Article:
Cryptococcal meningitis has emerged as one of the most frequent and deadly opportunistic infections in patients with human immunodeficiency virus (HIV). Cryptococcosis has become the most common cause of adult meningitis in many parts of Africa, where it now rivals tuberculosis in all-cause mortality. While expanding access to antiretroviral therapy in many resource-limited settings has led to improvements in long-term prognosis, early mortality from HIV-associated cryptococcal meningitis remains unacceptably high. Successful management of cryptococcal meningitis is often hindered by unsatisfactory antifungal regimens or by poor control of elevated cerebrospinal fluid pressures. Immune reconstitution inflammatory syndrome also frequently complicates cryptococcal meningitis in patients with acquired immune deficiency syndrome (AIDS) initiating antiretroviral therapy, and the optimal timing of antiretroviral therapy remains unclear. The optimal initial regimen of amphotericin B and flucytosine is difficult to administer and is often not available in resource-limited settings, where cryptococcal meningitis is most prevalent. Fluid and electrolyte coadministration with amphotericin B is essential to minimizing iatrogenic comorbidities. Fortunately, several new approaches have been leading the way toward improving care for cryptococcal meningitis patients in resource-limited settings. Innovative trials utilizing different combinations of antifungal therapy are reviewed, and we summarize the efficacy of different induction regimens. Universal cryptococcal antigen screening of AIDS patients, combined with new point-of-care testing, has the potential to improve the early diagnosis of cryptococcal meningitis markedly in resource-limited settings.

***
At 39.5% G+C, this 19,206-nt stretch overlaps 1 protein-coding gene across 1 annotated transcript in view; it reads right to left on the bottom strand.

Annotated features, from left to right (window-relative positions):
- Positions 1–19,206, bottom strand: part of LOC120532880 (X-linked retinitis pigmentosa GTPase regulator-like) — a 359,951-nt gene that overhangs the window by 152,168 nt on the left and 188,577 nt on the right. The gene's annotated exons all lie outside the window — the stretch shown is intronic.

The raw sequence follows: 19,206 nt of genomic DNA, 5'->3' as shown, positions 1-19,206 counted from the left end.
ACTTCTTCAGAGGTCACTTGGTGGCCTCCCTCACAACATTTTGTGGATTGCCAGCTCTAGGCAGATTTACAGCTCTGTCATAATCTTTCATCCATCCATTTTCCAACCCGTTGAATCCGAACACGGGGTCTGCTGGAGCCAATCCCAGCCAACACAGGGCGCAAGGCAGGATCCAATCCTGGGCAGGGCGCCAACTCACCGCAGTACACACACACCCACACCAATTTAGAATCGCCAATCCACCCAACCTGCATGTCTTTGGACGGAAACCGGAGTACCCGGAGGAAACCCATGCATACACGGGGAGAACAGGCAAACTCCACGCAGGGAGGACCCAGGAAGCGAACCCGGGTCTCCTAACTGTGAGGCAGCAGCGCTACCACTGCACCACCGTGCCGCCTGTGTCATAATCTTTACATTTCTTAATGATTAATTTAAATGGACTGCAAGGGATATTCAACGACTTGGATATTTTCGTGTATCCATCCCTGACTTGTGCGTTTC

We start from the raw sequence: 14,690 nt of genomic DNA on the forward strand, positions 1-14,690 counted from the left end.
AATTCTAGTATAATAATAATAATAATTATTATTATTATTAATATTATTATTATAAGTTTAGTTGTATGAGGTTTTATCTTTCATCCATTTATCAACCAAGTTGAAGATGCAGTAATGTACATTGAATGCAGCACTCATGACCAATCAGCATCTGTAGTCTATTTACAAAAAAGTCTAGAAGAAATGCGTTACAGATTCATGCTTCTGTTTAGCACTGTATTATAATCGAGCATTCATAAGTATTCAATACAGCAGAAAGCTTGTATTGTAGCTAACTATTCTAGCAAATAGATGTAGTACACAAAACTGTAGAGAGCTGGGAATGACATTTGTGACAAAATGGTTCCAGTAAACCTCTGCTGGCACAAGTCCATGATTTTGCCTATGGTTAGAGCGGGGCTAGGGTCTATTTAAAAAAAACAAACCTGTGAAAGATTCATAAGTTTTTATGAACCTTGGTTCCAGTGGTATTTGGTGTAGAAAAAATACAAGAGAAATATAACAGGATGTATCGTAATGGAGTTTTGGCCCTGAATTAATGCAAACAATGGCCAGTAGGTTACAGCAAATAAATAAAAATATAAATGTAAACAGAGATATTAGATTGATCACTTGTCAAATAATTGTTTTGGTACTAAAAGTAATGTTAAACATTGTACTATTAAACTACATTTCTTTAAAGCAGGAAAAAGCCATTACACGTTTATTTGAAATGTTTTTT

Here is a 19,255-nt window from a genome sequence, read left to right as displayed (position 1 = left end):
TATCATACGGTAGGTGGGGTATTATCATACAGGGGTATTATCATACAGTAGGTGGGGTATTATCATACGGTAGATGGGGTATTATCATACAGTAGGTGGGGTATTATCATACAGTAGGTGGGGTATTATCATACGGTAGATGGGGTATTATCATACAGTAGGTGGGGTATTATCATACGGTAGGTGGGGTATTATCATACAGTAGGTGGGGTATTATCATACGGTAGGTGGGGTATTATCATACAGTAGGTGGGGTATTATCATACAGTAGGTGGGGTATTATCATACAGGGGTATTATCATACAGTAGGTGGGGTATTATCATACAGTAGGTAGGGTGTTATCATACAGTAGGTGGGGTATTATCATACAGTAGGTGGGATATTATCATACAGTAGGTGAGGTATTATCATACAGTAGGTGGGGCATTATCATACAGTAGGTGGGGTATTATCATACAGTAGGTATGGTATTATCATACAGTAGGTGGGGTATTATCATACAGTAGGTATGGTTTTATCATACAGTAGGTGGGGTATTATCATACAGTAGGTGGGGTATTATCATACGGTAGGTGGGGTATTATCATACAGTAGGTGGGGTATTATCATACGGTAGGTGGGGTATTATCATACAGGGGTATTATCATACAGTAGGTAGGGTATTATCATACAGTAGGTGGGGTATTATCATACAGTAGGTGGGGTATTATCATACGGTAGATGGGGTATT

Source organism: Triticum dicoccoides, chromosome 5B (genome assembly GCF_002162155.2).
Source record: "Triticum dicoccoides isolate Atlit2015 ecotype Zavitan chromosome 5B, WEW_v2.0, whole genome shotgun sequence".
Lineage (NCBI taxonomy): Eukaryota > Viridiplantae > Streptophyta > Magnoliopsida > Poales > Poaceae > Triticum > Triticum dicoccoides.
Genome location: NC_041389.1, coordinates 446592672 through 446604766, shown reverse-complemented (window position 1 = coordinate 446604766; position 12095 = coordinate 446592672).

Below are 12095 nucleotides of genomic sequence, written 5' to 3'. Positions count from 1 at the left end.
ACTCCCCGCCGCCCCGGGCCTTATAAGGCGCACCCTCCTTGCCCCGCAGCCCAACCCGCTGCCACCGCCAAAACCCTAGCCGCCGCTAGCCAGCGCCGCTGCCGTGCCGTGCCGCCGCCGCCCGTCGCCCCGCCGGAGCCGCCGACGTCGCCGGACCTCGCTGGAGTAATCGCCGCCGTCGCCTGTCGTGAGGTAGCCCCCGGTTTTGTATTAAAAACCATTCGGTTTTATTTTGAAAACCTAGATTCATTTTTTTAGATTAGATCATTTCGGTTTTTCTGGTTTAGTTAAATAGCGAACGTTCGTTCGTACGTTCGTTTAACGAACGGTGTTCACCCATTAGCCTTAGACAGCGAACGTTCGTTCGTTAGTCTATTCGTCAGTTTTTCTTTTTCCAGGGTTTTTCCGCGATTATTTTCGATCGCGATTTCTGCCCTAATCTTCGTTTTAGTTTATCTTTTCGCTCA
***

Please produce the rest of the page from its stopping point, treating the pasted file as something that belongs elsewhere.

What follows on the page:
- Acquired immune deficiency syndrome
- Antifungal therapy
- Antiretroviral therapy
- Cryptococcal meningitis
- Human immunodeficiency virus
- Immune reconstitution inflammatory syndrome